• One such gene is RNASE5, which occurs in various forms.
    • RNASE5 and its regulatory genes appear to influence the level of protein in cow’s milk. It follows that cattle could now be bred to maximize this feature.

    The world of cattle breeding is one of extremes. With the help of the international postal service, humans have skewed the genetics of the rich world’s cattle herds so much that even the most polygynous elephant seal couldn’t keep up. Just two bulls, ‘Pawnee Farm Arlinda Chief’ (Chief, born in 1962) and his son, ‘Walkway Chief Mark’ (Mark, born 1978), have no fewer than 60,000 daughters between them in Australia, plus countless others elsewhere. This is a blessing for detectives of milk genetics for it makes the task of correlating milk output with complex genomic features much cheaper than it would otherwise be.

    Ben Hayes of the Department of Primary Industries in Bundoora, Australia, and his associates are among the top milk genetics detectives out there. Last year they published a paper1 in the journal PNAS describing the sequences of Chief’s and Mark’s genomes and identifying a series of genes that have been under strong (artificial) selection pressure. These genes are therefore likely to have a hand in important traits for breeding a profitable herd, such as high milk-production (in females only, obviously), high fertility, and resistance to various diseases.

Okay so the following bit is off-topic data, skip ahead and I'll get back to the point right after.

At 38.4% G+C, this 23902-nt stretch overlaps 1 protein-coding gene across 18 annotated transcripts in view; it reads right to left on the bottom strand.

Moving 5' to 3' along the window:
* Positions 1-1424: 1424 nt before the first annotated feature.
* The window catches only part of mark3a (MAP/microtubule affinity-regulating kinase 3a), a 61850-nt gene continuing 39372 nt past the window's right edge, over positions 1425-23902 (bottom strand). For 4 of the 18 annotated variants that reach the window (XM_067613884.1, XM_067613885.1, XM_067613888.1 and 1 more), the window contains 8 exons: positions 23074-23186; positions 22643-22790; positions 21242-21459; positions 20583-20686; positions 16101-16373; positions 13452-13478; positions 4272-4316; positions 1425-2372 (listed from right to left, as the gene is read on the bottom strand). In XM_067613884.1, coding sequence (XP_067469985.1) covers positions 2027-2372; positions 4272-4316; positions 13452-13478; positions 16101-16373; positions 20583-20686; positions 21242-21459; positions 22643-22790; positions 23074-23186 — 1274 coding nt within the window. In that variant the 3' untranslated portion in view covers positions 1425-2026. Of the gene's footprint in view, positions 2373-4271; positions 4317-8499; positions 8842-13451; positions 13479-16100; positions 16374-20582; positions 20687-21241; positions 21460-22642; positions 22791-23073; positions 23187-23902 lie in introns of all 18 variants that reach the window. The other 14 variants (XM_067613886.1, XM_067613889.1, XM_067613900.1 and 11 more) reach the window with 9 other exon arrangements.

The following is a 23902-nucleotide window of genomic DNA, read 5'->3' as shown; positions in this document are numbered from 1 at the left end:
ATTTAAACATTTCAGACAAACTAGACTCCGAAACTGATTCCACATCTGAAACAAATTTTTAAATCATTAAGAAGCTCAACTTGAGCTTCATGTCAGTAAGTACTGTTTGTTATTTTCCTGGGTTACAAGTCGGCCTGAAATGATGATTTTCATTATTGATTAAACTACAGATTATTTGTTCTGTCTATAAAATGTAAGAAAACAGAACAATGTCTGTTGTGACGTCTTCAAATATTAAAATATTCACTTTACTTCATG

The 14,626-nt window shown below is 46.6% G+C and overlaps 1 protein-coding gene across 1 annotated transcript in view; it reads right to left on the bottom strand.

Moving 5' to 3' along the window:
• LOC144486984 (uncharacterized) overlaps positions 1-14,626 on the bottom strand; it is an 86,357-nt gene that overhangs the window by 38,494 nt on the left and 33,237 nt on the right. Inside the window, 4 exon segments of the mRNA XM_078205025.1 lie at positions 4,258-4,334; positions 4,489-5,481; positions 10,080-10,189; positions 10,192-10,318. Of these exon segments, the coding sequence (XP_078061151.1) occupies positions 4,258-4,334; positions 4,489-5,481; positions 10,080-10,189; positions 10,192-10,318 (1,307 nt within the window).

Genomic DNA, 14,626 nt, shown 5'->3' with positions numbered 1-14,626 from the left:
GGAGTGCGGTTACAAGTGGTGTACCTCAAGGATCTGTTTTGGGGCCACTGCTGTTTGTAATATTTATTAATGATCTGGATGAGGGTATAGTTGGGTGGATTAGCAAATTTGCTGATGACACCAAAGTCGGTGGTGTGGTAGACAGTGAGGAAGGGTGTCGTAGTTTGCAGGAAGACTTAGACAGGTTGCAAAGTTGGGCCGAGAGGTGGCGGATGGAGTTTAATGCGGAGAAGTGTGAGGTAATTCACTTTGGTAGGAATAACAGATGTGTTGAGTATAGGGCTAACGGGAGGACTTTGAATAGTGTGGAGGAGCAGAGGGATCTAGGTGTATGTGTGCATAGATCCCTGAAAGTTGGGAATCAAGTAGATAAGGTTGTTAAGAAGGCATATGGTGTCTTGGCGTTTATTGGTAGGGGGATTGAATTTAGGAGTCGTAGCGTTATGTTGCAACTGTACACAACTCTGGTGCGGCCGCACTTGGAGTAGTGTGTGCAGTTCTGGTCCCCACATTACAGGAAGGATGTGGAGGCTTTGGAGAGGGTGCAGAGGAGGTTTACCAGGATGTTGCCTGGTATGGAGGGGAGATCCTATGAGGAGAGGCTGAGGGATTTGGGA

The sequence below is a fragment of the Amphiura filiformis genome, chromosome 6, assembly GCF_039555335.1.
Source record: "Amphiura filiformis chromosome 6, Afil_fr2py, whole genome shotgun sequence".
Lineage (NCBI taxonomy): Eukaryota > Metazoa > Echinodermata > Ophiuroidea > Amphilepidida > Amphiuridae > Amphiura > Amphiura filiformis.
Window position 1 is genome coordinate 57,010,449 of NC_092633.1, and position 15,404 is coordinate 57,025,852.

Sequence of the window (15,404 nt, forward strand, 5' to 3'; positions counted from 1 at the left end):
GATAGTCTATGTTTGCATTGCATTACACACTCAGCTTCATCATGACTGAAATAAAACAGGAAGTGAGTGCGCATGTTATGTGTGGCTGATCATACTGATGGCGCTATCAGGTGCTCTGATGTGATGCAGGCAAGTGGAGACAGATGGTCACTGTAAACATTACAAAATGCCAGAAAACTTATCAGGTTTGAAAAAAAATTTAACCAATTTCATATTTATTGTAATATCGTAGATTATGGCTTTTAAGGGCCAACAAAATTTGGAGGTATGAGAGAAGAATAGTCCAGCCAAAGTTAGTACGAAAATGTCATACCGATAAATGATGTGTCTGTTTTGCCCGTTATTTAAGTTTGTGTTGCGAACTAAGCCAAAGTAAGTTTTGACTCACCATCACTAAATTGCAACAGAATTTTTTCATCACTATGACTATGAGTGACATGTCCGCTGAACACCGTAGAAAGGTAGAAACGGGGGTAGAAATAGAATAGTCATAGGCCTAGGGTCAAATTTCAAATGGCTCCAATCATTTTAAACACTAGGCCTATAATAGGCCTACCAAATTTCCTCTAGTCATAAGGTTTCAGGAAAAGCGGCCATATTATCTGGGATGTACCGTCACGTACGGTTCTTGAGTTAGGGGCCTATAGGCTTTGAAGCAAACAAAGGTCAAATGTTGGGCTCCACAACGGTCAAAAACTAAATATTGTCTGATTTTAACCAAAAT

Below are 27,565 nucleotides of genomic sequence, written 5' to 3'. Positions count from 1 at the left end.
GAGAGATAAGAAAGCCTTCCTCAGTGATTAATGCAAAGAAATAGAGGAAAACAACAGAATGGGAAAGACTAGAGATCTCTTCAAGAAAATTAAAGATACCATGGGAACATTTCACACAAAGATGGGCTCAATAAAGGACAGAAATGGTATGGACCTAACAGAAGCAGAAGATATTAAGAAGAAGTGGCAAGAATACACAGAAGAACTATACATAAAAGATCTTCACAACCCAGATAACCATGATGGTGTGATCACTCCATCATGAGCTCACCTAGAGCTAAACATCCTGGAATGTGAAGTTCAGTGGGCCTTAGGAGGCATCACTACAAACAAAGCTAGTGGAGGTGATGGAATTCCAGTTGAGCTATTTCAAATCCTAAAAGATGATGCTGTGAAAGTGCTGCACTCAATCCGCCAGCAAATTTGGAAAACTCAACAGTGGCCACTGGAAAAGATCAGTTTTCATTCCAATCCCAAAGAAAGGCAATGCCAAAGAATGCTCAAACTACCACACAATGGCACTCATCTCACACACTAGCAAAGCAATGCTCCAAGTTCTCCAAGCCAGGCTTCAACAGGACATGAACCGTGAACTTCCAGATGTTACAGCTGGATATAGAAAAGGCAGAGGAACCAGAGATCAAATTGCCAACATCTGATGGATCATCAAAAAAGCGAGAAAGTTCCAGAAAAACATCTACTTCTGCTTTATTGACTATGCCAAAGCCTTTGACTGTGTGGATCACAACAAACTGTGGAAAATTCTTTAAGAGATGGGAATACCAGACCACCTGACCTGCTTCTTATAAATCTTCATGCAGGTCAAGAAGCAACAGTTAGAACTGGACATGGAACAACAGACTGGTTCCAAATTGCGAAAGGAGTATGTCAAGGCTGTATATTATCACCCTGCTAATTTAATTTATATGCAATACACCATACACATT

In a more recent paper2, Hayes and his colleagues home in on a series of genes that directly alter milk composition in cows. They focus on one gene in particular, called RNASE5, and on almost a dozen other genes that influence how RNASE5 is regulated.

    Surprisingly little is known about the biochemical processes that determine why the proportions of various fats and proteins in cows differ in their milk. This is surprising given the economic incentive to find the answers. Scientists reckon 23% of the variation in milk protein yield is inherited. And this in turn implies that once the main genes that account for this 23% are identified, breeding programs designed on the basis of genetic features could lead to cows with especially high-protein milk.